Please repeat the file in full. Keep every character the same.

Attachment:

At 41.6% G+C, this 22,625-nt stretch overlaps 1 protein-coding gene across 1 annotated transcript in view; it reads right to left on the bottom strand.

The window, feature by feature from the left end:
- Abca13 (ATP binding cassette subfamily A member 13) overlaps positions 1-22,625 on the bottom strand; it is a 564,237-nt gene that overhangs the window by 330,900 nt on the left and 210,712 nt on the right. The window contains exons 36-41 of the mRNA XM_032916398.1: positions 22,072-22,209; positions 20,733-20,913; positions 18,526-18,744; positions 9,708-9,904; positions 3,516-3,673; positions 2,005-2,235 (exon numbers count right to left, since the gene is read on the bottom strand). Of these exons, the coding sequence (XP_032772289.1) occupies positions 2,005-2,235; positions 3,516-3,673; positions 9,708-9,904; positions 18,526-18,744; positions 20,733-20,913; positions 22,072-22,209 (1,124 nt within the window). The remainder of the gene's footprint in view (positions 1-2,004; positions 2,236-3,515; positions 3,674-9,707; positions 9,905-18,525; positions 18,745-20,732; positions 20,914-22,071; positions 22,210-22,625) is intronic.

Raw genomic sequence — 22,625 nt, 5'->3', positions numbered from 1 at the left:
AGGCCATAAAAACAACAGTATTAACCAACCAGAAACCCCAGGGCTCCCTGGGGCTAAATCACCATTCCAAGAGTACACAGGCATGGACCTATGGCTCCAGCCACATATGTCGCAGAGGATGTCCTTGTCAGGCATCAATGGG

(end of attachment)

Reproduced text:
At 41.6% G+C, this 22,625-nt stretch overlaps 1 protein-coding gene across 1 annotated transcript in view; it reads right to left on the bottom strand.

The window, feature by feature from the left end:
- Abca13 (ATP binding cassette subfamily A member 13) overlaps positions 1-22,625 on the bottom strand; it is a 564,237-nt gene that overhangs the window by 330,900 nt on the left and 210,712 nt on the right. The window contains exons 36-41 of the mRNA XM_032916398.1: positions 22,072-22,209; positions 20,733-20,913; positions 18,526-18,744; positions 9,708-9,904; positions 3,516-3,673; positions 2,005-2,235 (exon numbers count right to left, since the gene is read on the bottom strand). Of these exons, the coding sequence (XP_032772289.1) occupies positions 2,005-2,235; positions 3,516-3,673; positions 9,708-9,904; positions 18,526-18,744; positions 20,733-20,913; positions 22,072-22,209 (1,124 nt within the window). The remainder of the gene's footprint in view (positions 1-2,004; positions 2,236-3,515; positions 3,674-9,707; positions 9,905-18,525; positions 18,745-20,732; positions 20,914-22,071; positions 22,210-22,625) is intronic.

Raw genomic sequence — 22,625 nt, 5'->3', positions numbered from 1 at the left:
AGGCCATAAAAACAACAGTATTAACCAACCAGAAACCCCAGGGCTCCCTGGGGCTAAATCACCATTCCAAGAGTACACAGGCATGGACCTATGGCTCCAGCCACATATGTCGCAGAGGATGTCCTTGTCAGGCATCAATGGG